And military bases are everywhere! “There are Air National Guard assets in every state, including Alaska and Hawaii, along with already-qualified crews, so there’s a response-time benefit and a cost-benefit, too, because it’s very expensive to maintain aircraft used only for fighting fires,” says Cleary.
Proven Track Record
The PCADS team members have been frequent visitors to Yuma Army Proving Grounds in Arizona. “We’ve dropped over 300 units this summer, without any leaking on the aircraft,” reports Ty Bonnar, VP of Global Operations for Flexible Alternatives, a manufacturer that works with Boeing to provide engineering and operations for many of the PCADS parts. “In the last six months we’ve dropped over a half million pounds of cargo and delivered over 70,000 gallons of suppressant (water and gel) onto Army test drop zones.” Because of that delay device, team members can determine where it’s going to burst in the air. “We can extinguish spot fires with 16 PCADS like 16 [Type II] helicopters!” adds Green.
A Look Ahead
The U.S. isn’t the only country with wildfires, and for those without a heavy air-tanker fleet, PCADS could fill the gap, as Cleary points out. “Ten foreign countries are interested in PCADS right now, including Greece, Italy, and Argentina.”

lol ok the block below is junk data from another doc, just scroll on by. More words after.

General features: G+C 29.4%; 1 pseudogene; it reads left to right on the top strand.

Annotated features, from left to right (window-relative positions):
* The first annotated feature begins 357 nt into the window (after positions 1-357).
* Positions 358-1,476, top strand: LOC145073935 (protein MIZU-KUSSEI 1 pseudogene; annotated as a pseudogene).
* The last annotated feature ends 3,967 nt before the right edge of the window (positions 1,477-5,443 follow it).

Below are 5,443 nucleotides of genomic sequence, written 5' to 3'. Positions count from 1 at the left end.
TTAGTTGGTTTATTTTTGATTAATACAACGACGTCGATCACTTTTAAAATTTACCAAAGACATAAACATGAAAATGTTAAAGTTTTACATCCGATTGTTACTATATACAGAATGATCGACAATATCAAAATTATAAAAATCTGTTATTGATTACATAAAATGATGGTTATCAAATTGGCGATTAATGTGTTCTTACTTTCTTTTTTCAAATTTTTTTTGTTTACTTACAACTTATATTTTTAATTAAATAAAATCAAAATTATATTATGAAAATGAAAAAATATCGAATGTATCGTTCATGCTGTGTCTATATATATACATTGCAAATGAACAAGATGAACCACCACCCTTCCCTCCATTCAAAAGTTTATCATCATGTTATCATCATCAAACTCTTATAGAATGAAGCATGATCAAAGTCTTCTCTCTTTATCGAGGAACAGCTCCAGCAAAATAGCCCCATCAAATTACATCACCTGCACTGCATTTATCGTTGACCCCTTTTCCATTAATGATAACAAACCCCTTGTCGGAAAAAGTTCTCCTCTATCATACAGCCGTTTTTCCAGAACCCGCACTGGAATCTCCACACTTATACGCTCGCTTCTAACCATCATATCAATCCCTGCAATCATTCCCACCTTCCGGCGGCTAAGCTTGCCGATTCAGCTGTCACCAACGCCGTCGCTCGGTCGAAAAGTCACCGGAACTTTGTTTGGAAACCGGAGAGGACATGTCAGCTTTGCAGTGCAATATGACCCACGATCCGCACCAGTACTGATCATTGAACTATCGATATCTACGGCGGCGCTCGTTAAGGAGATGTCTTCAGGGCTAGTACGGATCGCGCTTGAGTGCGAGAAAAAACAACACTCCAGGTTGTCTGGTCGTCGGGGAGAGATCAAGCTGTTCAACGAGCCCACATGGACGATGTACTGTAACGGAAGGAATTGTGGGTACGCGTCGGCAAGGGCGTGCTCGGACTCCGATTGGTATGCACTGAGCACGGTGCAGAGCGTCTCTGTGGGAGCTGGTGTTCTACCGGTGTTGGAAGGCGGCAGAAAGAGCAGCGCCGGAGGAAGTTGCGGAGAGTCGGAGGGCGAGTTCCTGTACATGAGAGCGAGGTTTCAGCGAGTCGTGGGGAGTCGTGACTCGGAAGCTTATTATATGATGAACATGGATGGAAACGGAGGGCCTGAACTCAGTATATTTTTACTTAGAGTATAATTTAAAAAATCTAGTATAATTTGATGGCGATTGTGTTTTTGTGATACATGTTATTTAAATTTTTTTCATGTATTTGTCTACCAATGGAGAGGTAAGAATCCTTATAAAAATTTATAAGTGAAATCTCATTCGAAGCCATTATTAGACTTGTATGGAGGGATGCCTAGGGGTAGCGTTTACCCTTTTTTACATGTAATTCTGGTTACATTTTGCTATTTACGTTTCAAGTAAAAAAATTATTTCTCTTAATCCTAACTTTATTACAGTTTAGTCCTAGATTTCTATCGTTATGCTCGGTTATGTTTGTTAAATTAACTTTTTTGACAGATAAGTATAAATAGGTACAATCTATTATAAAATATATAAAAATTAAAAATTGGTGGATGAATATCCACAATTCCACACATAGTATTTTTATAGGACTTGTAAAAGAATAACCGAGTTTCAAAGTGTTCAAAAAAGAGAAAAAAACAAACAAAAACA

One of the things they have been talking about is weather modification, especially at night, according to Cleary, when it might have a greater impact on the fire than anticipated. “The Air National Guard sees that too,” he says.
What is the Forest Service’s reaction to PCADS? “The Forest Service has been with us on most of our test drops,” reports Green. “Their primary concern was about the PCADS elements falling to the ground. We've accounted for the safety aspects of the falling elements by ensuring our operational parameters fit specific guidelines for use. PCADS will not only enhance firefighting capabilities, but actually make aerial dropping safer for the air crew and ground forces as well.”
But wildland firefighting is just one facet of what PCADS can do. “We’re a delivery system, so we’re constantly looking at different media, whether gel or water or retardant,” says Bonnar. And who knows where PCADS might pop up next?
MIKE ARCHER is an author, wildfire consultant, systems engineer, and public speaker who has been interviewed by CBS News, KABC-TV, USA Today, and the Associated Press on wildfire topics, and has been part of a delegation testifying before government bodies (including Congress and the California Senate) on fire-related issues. He runs the Wildfire News of the Day blog and Firebomber Publications.